In our time, martial arts are seen more as a hobby, although there are times in a person’s life when you need to be able to stand up for yourself. If you have decided to learn self-defense, it is worth paying attention to eastern martial arts.
Eastern martial arts can be conventionally divided into three groups: Chinese, Japanese and Thai. All three differ in their philosophy of fighting. Chinese martial arts are focused on self-defense. It is dominated by elements of defense, blocking, various types of levers and throws. The main strategy is to turn the opponent’s strengths against himself. Japanese martial arts, conversely, specialize in attack, while Thai martial arts are a bit more ferocious and focused on survival. There are many painful blows in this discipline.
If you’re starting your adventure with Eastern martial arts, it’s a good idea to start with the mildest ones, those focused on self-defense. Let’s look at them all in turn.
Chinese martial arts, commonly known as Kung Fu, present a huge variety of defensive techniques to help maintain physical and mental fitness.
Tuishou usually goes hand in hand with Tai Chi, a self-defense technique. The purpose of Tuishou is to get an opponent off balance. Since Tuishou by itself is ineffective, it is taught alongside Tai Chi. Together they just form a set of fighting techniques, developing in practitioners coordination of movement, endurance and flexibility.
Sanshou, also known as Chinese boxing or kickboxing, is a fighting system originally developed by the Chinese military, drawing on traditional Kung Fu and modern fighting techniques. Sanshou involves blows with the arms and legs, so athletes enter the duel in full gear (helmet, boxing gloves, chest and groin guard). It’s a free fight in which all styles and holds are allowed.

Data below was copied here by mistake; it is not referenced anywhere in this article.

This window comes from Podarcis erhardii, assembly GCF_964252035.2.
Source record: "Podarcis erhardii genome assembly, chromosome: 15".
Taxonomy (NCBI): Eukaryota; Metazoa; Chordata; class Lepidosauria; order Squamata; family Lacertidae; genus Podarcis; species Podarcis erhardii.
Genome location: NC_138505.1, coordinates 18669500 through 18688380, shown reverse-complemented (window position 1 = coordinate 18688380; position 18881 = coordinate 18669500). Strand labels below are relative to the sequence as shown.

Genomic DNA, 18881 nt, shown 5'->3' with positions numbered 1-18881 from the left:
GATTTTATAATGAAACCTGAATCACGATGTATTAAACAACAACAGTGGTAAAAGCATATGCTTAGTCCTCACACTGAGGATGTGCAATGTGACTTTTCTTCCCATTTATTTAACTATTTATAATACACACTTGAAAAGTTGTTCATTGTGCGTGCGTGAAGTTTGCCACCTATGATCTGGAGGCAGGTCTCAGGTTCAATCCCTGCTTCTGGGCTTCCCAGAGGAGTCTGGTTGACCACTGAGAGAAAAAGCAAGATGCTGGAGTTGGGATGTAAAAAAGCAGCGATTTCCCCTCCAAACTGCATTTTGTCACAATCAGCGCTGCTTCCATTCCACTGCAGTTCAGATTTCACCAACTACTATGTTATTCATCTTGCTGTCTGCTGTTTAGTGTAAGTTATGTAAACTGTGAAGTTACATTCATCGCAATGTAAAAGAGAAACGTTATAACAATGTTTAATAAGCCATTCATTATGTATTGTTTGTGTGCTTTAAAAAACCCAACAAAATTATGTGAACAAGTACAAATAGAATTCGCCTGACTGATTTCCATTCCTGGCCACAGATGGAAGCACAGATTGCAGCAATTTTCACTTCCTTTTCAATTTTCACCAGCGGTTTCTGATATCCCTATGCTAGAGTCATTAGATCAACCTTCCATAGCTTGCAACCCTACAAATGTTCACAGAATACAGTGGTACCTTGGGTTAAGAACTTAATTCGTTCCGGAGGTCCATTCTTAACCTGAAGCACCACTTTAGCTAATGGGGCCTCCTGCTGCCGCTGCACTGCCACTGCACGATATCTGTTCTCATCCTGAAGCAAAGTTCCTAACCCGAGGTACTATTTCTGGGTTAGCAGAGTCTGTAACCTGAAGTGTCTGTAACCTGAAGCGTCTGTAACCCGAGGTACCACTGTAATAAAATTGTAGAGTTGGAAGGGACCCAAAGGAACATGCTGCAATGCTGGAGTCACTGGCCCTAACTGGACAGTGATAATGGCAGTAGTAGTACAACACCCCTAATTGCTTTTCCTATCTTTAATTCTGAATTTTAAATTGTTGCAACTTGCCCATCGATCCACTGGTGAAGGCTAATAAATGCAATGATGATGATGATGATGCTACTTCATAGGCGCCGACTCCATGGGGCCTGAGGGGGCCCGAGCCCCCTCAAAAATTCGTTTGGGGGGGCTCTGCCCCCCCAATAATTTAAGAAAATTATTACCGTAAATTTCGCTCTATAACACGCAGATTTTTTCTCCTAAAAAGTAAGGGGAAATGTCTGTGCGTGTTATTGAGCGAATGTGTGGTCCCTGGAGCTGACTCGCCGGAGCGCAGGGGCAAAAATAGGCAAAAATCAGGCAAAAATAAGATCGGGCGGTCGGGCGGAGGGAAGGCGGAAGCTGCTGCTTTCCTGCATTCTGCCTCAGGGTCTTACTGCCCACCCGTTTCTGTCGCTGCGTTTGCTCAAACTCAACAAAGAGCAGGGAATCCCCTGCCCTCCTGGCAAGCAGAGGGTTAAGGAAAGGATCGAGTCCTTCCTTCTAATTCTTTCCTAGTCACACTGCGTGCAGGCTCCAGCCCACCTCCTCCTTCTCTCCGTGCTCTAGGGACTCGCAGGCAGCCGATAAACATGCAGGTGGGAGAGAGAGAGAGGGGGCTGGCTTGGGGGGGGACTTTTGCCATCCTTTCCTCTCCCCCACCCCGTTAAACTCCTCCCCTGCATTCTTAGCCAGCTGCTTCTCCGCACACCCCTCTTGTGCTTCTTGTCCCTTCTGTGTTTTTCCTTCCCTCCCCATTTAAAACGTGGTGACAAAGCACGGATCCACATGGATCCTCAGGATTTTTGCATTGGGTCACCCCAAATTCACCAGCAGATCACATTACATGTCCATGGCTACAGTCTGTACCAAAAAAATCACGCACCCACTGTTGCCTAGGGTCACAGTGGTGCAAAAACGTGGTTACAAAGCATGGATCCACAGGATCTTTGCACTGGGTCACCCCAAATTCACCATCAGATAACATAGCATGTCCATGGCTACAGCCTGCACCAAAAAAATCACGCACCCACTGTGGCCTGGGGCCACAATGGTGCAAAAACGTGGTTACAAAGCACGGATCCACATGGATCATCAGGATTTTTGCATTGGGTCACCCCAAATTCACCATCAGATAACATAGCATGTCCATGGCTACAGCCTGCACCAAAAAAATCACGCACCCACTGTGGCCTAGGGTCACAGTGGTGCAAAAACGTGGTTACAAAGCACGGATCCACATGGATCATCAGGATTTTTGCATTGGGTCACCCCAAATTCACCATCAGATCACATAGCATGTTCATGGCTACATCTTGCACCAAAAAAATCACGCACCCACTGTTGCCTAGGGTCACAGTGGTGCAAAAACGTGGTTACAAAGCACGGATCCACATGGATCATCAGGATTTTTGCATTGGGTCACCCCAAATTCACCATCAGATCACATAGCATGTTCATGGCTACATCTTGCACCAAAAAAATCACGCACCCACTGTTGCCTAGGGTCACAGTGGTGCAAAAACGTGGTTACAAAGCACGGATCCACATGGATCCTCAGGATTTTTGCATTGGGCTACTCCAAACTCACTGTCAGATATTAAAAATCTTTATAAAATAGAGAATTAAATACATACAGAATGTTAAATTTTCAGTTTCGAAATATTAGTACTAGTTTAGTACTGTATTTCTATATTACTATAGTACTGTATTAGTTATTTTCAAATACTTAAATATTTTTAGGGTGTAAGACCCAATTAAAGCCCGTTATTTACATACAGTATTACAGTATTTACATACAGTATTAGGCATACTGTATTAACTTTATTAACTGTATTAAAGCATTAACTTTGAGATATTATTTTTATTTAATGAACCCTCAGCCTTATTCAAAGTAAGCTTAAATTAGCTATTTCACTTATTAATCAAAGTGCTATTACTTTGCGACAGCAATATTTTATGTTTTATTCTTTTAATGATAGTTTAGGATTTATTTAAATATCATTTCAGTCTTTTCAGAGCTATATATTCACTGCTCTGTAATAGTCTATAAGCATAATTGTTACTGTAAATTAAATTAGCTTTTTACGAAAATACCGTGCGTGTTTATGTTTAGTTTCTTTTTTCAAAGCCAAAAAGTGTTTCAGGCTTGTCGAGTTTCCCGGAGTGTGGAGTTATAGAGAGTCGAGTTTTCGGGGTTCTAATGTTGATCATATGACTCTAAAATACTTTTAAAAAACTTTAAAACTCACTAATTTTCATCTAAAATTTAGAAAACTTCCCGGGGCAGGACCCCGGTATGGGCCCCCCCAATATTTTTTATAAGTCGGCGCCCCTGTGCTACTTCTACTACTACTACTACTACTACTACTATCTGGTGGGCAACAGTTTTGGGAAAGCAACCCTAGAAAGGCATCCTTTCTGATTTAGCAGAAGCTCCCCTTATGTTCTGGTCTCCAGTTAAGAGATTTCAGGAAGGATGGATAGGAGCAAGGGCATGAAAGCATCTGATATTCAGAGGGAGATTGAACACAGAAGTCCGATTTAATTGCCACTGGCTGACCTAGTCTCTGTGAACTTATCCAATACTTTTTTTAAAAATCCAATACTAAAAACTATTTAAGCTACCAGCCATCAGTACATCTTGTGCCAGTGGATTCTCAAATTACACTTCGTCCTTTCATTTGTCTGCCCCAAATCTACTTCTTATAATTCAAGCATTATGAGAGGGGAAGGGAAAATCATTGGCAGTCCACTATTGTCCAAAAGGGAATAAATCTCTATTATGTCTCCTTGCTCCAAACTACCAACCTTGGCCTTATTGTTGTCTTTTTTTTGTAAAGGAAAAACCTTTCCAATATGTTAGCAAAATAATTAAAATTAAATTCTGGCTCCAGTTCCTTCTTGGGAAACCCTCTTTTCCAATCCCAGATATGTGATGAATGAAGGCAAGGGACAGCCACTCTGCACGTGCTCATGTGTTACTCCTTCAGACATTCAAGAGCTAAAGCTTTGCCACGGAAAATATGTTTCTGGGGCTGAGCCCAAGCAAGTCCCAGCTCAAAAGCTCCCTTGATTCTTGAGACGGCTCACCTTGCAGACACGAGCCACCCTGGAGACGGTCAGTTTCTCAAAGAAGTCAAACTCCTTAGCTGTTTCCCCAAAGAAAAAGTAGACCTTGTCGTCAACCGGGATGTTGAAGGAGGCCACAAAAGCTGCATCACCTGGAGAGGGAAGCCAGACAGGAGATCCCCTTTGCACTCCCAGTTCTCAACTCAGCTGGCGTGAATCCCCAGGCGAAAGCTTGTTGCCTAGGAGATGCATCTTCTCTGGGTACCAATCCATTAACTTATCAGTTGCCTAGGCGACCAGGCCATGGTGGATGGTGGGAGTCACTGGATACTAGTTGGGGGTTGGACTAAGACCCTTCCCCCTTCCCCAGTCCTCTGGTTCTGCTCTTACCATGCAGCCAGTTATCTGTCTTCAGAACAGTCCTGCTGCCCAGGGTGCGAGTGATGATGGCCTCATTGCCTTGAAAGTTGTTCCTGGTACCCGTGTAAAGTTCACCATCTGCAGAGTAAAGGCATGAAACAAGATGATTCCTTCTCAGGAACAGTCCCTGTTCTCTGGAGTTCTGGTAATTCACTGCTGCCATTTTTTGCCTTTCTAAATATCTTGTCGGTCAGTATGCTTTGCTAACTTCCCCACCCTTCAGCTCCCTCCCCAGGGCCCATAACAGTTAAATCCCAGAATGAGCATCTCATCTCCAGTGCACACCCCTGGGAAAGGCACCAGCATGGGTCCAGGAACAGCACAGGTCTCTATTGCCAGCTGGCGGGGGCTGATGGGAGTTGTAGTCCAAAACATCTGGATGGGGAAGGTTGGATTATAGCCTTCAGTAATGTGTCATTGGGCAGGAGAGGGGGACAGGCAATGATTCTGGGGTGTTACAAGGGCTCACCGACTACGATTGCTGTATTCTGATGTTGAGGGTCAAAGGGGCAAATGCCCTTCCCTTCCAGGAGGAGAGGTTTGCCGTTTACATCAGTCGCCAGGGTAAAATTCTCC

Originally from the northern part of China, this fighting style is characterized by long-range defense and attack and the use of low, technically simple kicks. Pak Hok is a style favored by beginners because it allows for quick progress and visible results, but this does not mean that the style is poor. On the contrary, the complex structure of the techniques allows for mental and bodily improvement.
You can also start your adventure with eastern martial arts with milder Japanese fighting styles. One of these is Jiu-Jitsu.
Called the art of soft submission, Jiu-Jitsu is a discipline whose main principle is to work out an opponent’s tactics by finding his weaknesses and using them against him. Jiu-Jitsu is a high-contact sport, which means it uses a lot of leverage and throws. The grapples used here, however, do not require great strength, but rather agility, cunning and logical thinking skills. Jiu-Jitsu also underpinned other martial arts, such as judo, aikido, karate and sambo.
A beautiful martial art that involves avoiding attacks and defending against them. Aikido practitioners move in a circular motion that allows for constant control of the opponent. Aikido develops not only physical fitness, but also emphasizes the moral realm.
main photo: unsplash.com/Krys Amon